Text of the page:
Primary school

by Peter Griffith


Spot the dog likes eating chocolate, and he likes playing with children. But his owner Hilary doesn't know that he can also talk!


This charming play introduces small children to simple English – the children practise their language skills as they order Spot to perform his tricks. And then the audience gets caught up in the story as the lovable dog steals some chocolate from one of the teachers!



Photos of 'Spot the Dog'



Extract from the script 'Spot the Dog'

Hilary: Spot, do what I say. Come here.
Spot: Woofwoofwoofwoofwoof.
Hilary: Oh dear, Spot isn’t coming. Silly old Spot.
Spot: Woof.
Hilary: I know. Look Spot. Here is a biscuit.
Spot: MMMmmmm! (Spot comes to Hilary)
Hilary: Now, Spot, sit. Sit!!!
Spot: Hmmmh?
Hilary: Oh, he is not sitting. Spot, sit.
Spot: Hmmh?
Hilary: We must all say it together. I count to 3, and you say “sit”. Are you ready? 1-2-3-
Audience: Sit!
Hilary: Oh dear, he is still not sitting. Can you say it louder? Ready? 1-2-3-
Audience: SIT!!!! (Spot sits)

by Peter Griffith


Princess Caramella has lost her crown. The faithful knight Sir Gabalot offers to help her. Together they climb a mountain, they cross a river, they feed a dragon... and then they meet Taradiddle, the King of Thieves, and the princess must use her wits to trick him into giving back the stolen crown.


As well as providing an entertaining adventure, the play helps pupils to practice vocabulary that they meet in their first two years of learning English – colours, body parts, clothing, numbers up to ten, animals, directions, and weather.



Photos of 'Taradiddle'



Extract from the script 'Taradiddle'

 (we hear the sound of a storm)

Caramella: Are we near the top?
Gabalot: Yes, we are near the top now.
Caramella: It is cold up here.
Gabalot: Yes it is very cold here. Not warm.
Caramella: And not hot.
Gabalot: Right. Cold.
  (we hear the sound of wind)
Caramella: And it is very windy up here.
Gabalot: Yes, very windy.
Caramella: And it is cloudy.
Gabalot: Yes, there are lots of clouds. Dark grey clouds. It is cloudy.
  (we hear the sound of rain)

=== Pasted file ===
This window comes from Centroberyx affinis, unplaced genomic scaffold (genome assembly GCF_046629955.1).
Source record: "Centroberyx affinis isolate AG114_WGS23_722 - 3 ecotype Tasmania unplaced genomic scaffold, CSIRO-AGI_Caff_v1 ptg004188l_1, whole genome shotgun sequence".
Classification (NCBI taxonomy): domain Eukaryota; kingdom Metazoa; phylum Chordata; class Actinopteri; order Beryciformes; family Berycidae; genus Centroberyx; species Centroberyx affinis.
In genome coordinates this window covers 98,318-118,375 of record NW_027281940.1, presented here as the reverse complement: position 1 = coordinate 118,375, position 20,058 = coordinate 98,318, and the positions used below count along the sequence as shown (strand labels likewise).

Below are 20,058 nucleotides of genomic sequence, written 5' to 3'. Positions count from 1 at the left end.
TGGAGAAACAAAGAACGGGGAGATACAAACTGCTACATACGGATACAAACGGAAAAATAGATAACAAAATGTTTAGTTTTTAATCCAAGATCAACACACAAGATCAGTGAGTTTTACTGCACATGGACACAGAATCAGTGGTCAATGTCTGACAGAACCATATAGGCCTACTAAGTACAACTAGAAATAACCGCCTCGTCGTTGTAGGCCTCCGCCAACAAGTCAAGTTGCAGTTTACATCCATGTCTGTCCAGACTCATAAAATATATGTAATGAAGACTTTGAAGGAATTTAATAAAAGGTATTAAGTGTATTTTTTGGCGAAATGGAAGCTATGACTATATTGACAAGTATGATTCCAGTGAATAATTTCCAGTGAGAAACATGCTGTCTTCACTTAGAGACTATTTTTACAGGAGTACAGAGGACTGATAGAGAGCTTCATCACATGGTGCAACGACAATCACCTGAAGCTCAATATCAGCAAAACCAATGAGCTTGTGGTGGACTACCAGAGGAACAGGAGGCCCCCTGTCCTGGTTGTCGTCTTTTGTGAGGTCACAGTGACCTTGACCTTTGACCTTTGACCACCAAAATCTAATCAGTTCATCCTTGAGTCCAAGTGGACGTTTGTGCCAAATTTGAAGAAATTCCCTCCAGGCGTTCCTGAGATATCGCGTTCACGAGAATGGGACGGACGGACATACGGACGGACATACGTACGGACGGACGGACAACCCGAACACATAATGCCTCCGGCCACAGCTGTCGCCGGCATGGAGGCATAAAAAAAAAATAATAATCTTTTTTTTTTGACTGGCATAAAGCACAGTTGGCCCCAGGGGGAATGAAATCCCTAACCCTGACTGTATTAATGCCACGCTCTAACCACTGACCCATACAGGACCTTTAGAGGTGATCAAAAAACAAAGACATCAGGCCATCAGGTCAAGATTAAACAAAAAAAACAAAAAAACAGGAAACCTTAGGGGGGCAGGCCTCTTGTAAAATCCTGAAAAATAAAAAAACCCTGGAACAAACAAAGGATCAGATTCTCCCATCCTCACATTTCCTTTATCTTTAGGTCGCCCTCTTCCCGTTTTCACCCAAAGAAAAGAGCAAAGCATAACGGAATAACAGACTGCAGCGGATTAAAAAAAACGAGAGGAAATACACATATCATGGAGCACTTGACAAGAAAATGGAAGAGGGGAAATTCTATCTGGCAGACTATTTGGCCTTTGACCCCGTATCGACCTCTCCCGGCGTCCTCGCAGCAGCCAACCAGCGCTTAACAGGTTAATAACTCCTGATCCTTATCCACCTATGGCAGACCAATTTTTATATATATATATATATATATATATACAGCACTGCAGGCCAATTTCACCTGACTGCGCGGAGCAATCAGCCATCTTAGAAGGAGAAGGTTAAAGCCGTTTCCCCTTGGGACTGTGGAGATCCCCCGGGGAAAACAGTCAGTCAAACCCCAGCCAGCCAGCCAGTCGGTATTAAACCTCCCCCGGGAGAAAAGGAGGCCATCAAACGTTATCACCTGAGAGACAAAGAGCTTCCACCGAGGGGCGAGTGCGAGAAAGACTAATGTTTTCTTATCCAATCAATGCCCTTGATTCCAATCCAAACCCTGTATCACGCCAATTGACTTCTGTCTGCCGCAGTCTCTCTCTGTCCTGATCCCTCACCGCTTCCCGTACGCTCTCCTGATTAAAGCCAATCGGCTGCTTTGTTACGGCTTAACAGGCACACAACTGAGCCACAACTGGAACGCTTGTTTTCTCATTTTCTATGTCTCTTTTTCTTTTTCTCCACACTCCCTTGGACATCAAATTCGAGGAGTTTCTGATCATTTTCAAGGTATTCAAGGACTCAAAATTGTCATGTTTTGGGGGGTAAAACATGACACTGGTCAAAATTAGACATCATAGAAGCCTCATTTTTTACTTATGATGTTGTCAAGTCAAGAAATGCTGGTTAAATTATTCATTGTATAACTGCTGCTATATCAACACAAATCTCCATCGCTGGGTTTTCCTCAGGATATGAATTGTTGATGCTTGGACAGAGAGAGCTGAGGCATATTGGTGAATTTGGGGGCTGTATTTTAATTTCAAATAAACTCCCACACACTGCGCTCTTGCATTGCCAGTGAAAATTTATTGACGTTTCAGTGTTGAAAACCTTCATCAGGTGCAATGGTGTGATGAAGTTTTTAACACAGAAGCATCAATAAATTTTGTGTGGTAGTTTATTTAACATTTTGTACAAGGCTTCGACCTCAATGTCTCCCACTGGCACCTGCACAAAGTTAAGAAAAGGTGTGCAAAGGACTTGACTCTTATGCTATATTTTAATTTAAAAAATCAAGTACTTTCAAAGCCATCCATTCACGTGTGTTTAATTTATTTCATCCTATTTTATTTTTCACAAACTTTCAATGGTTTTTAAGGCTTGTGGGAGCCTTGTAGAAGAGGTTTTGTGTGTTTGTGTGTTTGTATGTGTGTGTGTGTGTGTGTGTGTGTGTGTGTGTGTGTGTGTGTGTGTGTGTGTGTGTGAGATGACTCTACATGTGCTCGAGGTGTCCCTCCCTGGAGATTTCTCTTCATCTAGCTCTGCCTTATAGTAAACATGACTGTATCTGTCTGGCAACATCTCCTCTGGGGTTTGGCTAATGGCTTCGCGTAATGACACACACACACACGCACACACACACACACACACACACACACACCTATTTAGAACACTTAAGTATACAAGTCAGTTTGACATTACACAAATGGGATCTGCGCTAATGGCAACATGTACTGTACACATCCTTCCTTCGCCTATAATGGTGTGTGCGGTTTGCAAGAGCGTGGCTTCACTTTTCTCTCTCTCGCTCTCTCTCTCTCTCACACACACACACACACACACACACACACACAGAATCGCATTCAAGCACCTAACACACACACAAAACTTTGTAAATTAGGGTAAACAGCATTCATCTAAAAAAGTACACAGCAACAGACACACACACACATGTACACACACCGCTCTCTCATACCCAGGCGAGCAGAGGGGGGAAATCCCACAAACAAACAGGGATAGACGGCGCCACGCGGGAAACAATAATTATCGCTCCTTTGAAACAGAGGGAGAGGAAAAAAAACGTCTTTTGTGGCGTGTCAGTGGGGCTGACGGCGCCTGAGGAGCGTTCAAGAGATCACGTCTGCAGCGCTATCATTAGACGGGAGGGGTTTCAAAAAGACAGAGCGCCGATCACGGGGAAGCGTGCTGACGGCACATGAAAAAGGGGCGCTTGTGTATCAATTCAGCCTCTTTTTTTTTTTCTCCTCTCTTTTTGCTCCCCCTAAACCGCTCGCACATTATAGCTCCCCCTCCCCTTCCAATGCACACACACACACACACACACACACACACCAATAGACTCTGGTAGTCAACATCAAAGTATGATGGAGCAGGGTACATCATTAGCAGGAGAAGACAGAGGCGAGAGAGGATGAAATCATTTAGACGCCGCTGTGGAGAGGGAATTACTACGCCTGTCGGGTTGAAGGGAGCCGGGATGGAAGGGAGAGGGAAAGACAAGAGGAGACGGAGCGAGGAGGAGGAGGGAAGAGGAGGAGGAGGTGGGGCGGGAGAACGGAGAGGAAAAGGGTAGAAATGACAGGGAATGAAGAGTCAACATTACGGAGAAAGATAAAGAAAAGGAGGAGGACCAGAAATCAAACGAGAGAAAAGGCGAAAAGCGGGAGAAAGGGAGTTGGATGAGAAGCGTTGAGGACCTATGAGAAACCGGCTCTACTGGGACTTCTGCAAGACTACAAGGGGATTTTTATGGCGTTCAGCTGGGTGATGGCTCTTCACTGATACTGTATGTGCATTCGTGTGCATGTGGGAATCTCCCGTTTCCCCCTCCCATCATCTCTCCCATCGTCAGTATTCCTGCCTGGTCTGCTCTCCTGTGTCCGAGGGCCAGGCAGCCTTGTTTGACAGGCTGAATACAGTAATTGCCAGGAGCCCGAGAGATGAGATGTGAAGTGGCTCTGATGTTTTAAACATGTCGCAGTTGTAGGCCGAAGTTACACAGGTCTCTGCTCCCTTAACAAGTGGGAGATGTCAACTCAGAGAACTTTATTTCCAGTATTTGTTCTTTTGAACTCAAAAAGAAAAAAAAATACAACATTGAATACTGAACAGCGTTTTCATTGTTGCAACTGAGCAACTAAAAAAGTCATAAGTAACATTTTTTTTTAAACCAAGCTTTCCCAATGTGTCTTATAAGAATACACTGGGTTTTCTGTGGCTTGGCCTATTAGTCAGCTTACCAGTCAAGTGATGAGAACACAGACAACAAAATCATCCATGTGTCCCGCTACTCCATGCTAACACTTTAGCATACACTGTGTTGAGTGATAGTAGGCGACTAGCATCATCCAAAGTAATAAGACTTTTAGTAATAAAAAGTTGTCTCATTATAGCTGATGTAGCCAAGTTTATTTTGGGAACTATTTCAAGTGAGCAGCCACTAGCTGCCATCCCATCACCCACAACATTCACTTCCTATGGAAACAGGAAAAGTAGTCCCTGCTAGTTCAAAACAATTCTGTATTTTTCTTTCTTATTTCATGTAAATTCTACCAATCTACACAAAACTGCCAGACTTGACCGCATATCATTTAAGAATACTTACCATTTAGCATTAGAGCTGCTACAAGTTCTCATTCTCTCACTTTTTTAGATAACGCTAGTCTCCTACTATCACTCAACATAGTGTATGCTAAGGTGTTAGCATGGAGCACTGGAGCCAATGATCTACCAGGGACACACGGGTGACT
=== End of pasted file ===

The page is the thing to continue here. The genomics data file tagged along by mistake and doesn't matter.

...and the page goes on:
Caramella: And now it is raining.
Gabalot: Yes, it is raining.
Caramella: And now it is snowing.
Gabalot: Yes, snow is falling. It is very snowy. Everything is white.
Caramella: It is stormy.
Gabalot: Yes, it is stormy. We are in a snow-storm. Look at the white snowflakes.

by Peter Griffith

Prince Ivan and Princess Zarevna have been imprisoned by a wicked magician. Their only hope is a magic feather, given to Prince Ivan by a beautiful and mysterious bird.
Can the firebird destroy the glass walls that surround the young couple... without awakening the magician?

This delightful dramatisation of a Russian folk-tale is suitable for pupils in their third and fourth years of learning English - an exciting story, involving music, dance, and audience participation.

Photos of 'The Firebird'

Extract from the script 'The Firebird'

Ivan: This is amazing. I've got a bird that can fly, and sing, and talk!
Firebird: Ivan, please let me out.
Ivan: What?
Firebird: Please let me out. It is horrible being in a cage.
Ivan: But if I let you out, I won't have my wonderful bird any more.
Firebird: Ivan, I am a magic bird.
Ivan: You are a magic bird?
Firebird: Yes, If you let me go free, I can help you.
Ivan: How can you help me?
Firebird: I can help you... in lots of ways. Look – if you let me go free, I can give you one of my feathers.
Ivan: You can give me one of your feathers? What good is that?
Firebird: If you are in danger... and you wave one of my feathers... I will come to help you.
Ivan: You mean, I help you, and you help me.
Firebird: Yes. But first you must let me out of this cage.
Ivan: Well... All right.
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